Stéphane Dion's week started badly and just kept getting worse
Chrétien's book, caucus anger and Quebec defections are making leader's life a misery
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by L. IAN MacDONALD
The Gazette, Friday, October 19, 2007
Stéphane Dion's really bad week started with a book - Jean Chrétien memoirs blasting his Liberal successors for failing to implement Kyoto and for redeploying Canadian troops in Afghanistan from Kabul to "the killing fields" of Kandahar.
At the very moment when Dion urgently needed Liberals to unite behind his leadership, on the eve of a new parliamentary session, Chrétien reopened the bitter party divisions between Paul Martin's camp and his own.
Never mind that when Chrétien agreed to the Kyoto Protocol, Canada had no plan for emissions reductions, or that emissions increased by about 25 per cent over 1990 levels during his decade in office to the end of 2003.
Never mind that Canadian troops were deployed to Afghanistan on Chrétien's watch as prime minister, without any helicopter lift capacity because of his decision to cancel the EH-101s on his first day in office in 1993.
That's all beside the point. As it happened, Dion was minister of the environment for 18 months in the Martin government from its re-election in 2004 to its defeat in 2006. Kyoto also didn't get done on Dion's watch.
As for how Canadian troops got to Kandahar in 2005, Dion was at the cabinet table when the redeployment was approved in 2005, and then in 2006 joined many former members of the Martin government in voting against the extension of the mission they had themselves authorized.
It was very inconvenient, and made for an extremely bad start to Dion's week.
Then on Tuesday, in the hours before the Throne Speech, the fragile unity of Liberals from Dion's own province of Quebec unravelled in the most public place in Ottawa - the lobby of the House of Commons.
First, Gatineau MP Marcel Proulx quit as Quebec lieutenant, then Dion couldn't get anyone in the House to take the job. Denis Coderre and Pablo Rodriguez both declined the honour. None of them, walking into the opposition lobby, made any attempt to gloss over the rupture with the leader.
Proulx made it very clear he wouldn't be the scapegoat for the Liberals' disastrous performance in last month's three Quebec by-elections. Coderre is the party's ablest organizer in Quebec, and Rodriguez is one of its biggest talkers. Both of them, leadership supporters of Michael Ignatieff, refused la main tendue, the outstretched hand, of Dion. He finally persuaded Céline Hervieux-Payette to be his Quebec No. 2, from the Senate. It's tough work, she admitted, but someone's gotta do it. She is not known for having friends in the House caucus.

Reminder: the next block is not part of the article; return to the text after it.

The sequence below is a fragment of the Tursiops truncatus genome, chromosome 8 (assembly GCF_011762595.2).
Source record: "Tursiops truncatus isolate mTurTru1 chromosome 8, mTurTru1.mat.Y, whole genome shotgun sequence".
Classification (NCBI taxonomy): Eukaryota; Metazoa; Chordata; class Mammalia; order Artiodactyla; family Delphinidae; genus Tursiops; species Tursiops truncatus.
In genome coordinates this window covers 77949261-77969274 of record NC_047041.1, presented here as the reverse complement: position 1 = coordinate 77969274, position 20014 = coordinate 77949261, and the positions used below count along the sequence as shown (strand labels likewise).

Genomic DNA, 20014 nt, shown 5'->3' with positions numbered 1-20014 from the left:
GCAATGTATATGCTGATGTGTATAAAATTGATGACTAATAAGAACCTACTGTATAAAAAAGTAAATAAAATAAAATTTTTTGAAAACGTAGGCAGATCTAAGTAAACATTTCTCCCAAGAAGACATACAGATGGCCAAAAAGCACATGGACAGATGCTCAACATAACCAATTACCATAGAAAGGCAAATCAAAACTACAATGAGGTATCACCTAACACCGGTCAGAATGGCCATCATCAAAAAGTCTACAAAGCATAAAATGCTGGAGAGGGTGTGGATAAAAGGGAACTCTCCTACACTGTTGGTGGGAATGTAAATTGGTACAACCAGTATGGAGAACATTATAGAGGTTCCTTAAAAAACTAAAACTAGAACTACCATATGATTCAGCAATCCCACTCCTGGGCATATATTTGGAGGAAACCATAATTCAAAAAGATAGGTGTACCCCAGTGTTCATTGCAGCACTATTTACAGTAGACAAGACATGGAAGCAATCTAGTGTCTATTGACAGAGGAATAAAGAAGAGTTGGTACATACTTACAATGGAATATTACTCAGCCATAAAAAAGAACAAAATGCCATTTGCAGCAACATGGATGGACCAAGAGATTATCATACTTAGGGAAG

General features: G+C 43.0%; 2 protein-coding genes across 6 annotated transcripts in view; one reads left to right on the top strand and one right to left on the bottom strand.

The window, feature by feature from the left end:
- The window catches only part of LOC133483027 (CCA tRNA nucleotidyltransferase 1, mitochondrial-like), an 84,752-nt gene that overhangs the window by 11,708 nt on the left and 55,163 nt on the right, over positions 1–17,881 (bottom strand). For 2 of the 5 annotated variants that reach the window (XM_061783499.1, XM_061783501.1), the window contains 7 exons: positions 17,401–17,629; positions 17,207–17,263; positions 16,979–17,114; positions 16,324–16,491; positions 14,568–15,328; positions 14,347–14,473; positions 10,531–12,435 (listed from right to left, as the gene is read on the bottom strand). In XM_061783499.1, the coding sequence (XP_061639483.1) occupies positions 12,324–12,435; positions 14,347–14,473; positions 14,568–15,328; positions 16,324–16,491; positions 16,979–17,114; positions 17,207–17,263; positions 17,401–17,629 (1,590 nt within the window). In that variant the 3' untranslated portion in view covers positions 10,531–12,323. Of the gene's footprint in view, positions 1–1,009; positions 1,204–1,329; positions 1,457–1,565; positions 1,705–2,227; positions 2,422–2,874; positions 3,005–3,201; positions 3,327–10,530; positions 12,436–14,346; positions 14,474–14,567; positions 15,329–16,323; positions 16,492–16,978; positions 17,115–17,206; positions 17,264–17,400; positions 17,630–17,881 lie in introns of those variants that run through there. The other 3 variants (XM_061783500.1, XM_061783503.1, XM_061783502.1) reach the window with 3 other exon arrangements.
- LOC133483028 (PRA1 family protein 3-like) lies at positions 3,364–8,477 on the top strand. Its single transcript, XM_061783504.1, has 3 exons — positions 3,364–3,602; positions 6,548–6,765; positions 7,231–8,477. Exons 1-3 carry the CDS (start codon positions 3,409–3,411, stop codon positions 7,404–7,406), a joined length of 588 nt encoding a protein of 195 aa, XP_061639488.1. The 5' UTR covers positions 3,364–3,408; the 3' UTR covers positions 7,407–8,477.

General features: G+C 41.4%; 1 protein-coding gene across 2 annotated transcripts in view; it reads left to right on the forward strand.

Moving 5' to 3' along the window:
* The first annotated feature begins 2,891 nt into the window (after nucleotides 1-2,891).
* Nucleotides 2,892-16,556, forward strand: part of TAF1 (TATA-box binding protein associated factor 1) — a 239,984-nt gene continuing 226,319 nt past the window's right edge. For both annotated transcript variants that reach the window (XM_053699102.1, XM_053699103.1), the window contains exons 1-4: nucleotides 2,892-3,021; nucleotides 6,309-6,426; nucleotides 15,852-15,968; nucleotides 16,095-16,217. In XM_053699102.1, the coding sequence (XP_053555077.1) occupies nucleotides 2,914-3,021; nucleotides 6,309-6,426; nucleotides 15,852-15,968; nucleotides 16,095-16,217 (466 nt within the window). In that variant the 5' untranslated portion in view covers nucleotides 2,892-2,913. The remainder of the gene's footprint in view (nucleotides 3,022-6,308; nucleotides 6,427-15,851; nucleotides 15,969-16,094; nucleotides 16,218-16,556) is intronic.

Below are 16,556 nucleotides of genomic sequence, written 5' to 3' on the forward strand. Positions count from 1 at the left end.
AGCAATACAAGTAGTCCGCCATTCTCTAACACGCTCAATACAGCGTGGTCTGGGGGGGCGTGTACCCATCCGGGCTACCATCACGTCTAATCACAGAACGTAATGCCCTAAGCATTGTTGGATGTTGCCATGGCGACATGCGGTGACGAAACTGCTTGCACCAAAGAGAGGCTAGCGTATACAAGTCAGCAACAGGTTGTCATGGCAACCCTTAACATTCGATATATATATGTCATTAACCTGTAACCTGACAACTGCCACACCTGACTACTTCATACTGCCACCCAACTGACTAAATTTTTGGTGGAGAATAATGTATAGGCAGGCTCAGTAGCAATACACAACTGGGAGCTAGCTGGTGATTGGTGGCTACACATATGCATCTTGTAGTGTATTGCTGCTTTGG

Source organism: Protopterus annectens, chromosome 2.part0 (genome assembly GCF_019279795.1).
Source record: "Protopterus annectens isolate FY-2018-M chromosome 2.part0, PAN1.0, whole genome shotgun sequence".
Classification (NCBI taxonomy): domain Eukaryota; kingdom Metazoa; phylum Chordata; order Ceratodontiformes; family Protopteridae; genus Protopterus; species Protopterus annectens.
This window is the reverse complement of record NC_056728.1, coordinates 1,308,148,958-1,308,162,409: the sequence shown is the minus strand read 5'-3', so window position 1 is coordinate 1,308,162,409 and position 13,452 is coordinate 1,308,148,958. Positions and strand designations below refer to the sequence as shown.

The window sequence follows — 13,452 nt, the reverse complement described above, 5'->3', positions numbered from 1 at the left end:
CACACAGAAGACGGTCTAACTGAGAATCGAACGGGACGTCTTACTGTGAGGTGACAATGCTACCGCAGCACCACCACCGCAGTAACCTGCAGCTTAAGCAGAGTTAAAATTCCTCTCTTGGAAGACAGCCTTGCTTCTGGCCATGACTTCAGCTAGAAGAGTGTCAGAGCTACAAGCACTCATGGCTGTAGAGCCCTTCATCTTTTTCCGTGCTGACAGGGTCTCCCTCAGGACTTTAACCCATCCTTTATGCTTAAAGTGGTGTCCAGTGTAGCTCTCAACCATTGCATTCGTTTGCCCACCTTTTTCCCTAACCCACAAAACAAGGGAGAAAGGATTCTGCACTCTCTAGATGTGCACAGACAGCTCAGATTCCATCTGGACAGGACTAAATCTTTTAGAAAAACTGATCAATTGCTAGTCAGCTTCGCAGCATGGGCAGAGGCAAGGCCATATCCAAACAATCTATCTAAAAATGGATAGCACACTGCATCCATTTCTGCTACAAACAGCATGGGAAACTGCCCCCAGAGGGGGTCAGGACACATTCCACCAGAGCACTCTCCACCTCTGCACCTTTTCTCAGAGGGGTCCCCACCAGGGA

Then, the Liberal Party director-general in Quebec, former MP Serge Marcil, announced he was quitting. Flat broke, the party might not be able to keep its Montreal office open.
And the party's own polls confirm they have fallen to single digits in voter support in most of Quebec outside Montreal.
All that bad news was out there even before the Throne Speech, while Dion was trying to make up his mind whether to prop up the government and avoid an election, or bring it down and force one.
At Wednesday's caucus meeting, dozens of Liberal MPs implored Dion not to trigger an election, in spite of his own apparent inclination to do so. After all, he had been underestimated in the leadership race, and if he could win the convention he could also win the country. And an election would unite the party at least for the duration of the campaign.
After four hours he pledged a responsible course but kept his decision for his Leaders' Day Address on the Throne Speech late Wednesday afternoon.
He took 45 minutes to say Canadians didn't want an election and he wouldn't force one. Then he offered a four-part amendment to the Throne Speech on Afghanistan, Kyoto, social programs and corporate tax cuts, knowing full well the NDP want our troops out of Afghanistan now, not in 2009 as Dion proposed, and that the socialists would never support tax breaks for corporate Canada.
When their own amendment is defeated on Monday, the Liberals will abstain on the main motion next Wednesday, allowing it to pass and the government to survive. This was all Dion's brilliant idea.
And it was as feeble as the rest of his speech.
In the auxiliary press gallery on Wednesday, former Outremont MP Jean Lapierre was discussing the chaos in Liberal ranks.
"You had a better seat down there," he was told.
"I find it more comfortable up here," he replied.